McMaster University

McMaster University

Faculty of
Health Sciences

Study shows not enough funding for prison health research

Published: January 11, 2017
Dr. Fiona Kouyoumdjian
Dr. Fiona Kouyoumdjian - Lead author of the study

Hamilton, ON (Jan. 10, 2017) – Little money is spent researching the health of prisoners in Canada, even though this is a large population with a disproportionate burden of illness, says a new study from McMaster University.

In the study, published in CMAJ Open, researchers looked at the proportion and number of grants awarded by the Canadian Institutes of Health Research (CIHR), the national research agency, from 2010 to 2014. They found that for every $100 of funding from CIHR, less than five cents was spent on prison health research. They found one in every 1,000 grants from CIHR was for prison health research, with total funding per year for this area being less than $500,000.

"The health status of people who spend time in jails and prisons in Canada is poor compared to the general population, with high rates of mental illness, substance use disorders, and infectious diseases, such as HIV and hepatitis C," said Dr. Fiona Kouyoumdjian, the study's lead author.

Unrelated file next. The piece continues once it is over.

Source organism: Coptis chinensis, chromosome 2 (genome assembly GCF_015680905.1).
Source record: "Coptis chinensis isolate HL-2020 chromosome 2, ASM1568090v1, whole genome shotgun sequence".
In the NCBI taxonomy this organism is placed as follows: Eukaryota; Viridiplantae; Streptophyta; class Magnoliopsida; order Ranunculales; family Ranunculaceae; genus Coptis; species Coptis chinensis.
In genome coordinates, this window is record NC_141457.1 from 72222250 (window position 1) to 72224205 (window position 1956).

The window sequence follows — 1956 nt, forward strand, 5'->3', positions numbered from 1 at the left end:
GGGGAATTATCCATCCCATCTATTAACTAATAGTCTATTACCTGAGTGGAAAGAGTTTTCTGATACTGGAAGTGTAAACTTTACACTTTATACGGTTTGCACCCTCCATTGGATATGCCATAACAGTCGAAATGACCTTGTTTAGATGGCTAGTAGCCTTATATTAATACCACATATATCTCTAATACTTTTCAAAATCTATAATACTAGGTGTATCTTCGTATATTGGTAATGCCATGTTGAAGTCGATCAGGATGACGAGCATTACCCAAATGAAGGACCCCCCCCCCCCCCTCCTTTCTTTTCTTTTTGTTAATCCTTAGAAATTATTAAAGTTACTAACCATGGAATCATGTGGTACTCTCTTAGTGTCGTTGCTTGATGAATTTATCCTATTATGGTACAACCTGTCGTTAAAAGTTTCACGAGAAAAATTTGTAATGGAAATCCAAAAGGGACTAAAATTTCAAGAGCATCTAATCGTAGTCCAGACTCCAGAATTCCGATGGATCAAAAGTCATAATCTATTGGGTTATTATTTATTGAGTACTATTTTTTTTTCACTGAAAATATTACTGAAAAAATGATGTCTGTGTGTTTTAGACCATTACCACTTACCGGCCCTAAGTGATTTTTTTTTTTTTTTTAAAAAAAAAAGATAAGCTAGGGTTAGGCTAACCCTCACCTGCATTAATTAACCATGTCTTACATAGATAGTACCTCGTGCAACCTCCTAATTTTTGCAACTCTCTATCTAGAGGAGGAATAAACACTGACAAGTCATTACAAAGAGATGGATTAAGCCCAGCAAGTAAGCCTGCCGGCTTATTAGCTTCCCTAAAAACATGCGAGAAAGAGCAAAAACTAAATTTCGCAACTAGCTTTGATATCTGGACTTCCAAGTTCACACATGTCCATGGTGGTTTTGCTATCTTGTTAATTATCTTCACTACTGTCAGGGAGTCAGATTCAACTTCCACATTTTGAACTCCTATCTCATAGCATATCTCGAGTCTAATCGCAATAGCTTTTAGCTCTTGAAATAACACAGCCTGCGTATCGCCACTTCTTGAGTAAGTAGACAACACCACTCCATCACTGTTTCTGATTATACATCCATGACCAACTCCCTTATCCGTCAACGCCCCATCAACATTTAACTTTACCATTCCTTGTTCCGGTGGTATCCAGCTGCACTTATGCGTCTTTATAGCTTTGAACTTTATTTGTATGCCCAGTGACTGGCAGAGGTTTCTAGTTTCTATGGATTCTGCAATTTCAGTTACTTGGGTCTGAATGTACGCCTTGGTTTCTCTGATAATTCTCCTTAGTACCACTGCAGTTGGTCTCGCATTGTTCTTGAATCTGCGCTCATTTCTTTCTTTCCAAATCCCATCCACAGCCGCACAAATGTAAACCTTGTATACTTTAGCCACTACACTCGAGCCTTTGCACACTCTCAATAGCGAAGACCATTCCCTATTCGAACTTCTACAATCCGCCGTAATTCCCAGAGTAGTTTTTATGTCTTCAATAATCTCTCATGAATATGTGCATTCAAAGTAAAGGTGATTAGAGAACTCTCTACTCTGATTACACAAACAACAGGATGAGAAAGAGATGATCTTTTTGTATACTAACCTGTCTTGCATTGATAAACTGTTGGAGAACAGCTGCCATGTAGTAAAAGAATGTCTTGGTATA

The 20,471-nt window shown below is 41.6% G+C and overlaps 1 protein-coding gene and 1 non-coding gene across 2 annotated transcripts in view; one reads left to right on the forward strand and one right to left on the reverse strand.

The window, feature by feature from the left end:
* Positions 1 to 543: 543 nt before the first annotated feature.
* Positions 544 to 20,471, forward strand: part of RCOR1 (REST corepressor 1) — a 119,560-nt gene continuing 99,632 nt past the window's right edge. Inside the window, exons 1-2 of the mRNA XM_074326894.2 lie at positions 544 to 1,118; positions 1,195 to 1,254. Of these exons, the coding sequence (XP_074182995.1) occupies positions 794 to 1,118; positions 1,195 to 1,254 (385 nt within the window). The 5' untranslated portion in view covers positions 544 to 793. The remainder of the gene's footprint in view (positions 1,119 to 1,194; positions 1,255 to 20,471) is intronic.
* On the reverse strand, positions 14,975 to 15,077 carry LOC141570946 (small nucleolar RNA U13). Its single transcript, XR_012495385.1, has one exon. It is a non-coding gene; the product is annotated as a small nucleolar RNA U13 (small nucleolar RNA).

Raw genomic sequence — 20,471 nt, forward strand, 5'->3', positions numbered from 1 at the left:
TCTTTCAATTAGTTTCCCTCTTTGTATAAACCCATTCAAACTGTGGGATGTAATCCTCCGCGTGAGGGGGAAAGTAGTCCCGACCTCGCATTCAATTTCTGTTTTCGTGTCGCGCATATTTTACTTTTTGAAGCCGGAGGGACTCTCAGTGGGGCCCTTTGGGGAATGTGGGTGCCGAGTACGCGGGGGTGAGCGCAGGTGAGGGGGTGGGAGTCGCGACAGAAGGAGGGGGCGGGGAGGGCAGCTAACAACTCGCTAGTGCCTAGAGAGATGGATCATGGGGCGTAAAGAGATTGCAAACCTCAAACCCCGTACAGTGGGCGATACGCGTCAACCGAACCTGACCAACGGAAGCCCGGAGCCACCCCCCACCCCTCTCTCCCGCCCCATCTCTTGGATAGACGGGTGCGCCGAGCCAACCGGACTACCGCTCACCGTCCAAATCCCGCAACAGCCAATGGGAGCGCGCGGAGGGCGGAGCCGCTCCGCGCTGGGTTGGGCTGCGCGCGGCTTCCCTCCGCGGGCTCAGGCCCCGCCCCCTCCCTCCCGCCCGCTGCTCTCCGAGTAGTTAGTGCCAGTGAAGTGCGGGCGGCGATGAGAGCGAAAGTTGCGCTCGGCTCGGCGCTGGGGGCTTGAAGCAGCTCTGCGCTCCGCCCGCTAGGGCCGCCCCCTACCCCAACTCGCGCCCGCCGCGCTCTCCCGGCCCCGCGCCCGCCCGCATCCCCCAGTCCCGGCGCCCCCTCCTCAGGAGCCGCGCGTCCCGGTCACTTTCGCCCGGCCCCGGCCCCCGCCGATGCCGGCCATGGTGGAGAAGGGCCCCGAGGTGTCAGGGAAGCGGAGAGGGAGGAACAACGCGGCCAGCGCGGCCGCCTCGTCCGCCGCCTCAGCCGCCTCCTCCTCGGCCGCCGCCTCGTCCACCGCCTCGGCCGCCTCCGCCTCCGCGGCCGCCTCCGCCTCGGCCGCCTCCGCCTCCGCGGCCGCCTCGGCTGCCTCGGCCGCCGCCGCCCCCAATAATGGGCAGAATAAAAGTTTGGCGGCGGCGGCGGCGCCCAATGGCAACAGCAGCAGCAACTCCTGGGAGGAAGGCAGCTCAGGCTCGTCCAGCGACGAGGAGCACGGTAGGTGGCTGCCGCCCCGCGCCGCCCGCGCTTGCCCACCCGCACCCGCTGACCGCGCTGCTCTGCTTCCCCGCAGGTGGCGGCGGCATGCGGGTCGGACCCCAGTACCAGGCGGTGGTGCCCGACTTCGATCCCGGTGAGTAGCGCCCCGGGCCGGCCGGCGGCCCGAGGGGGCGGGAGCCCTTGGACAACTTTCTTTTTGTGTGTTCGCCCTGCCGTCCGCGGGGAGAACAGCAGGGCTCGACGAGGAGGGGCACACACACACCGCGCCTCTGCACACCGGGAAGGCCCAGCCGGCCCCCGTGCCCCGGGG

"We need research to understand and improve health and the health care system, and more research could contribute to better health and health care for people who spend time in jails and prisons."

Kouyoumdjian is an assistant clinical professor of family medicine at McMaster's Michael G. DeGroote School of Medicine. She said this is the first study to quantify funding for prison health research in Canada.

She said Canadian correctional facilities hold an average of 40,000 people on any given day, and an estimated one in 250 adults spend time incarcerated in Canada each year.

Kouyoumdjian said her team's findings will increase awareness of the lack of research funding focused on the health of prisoners in Canada. She hopes that it will also "lead to a greater focus on supporting health research in this population, for example through targeted funding opportunities."

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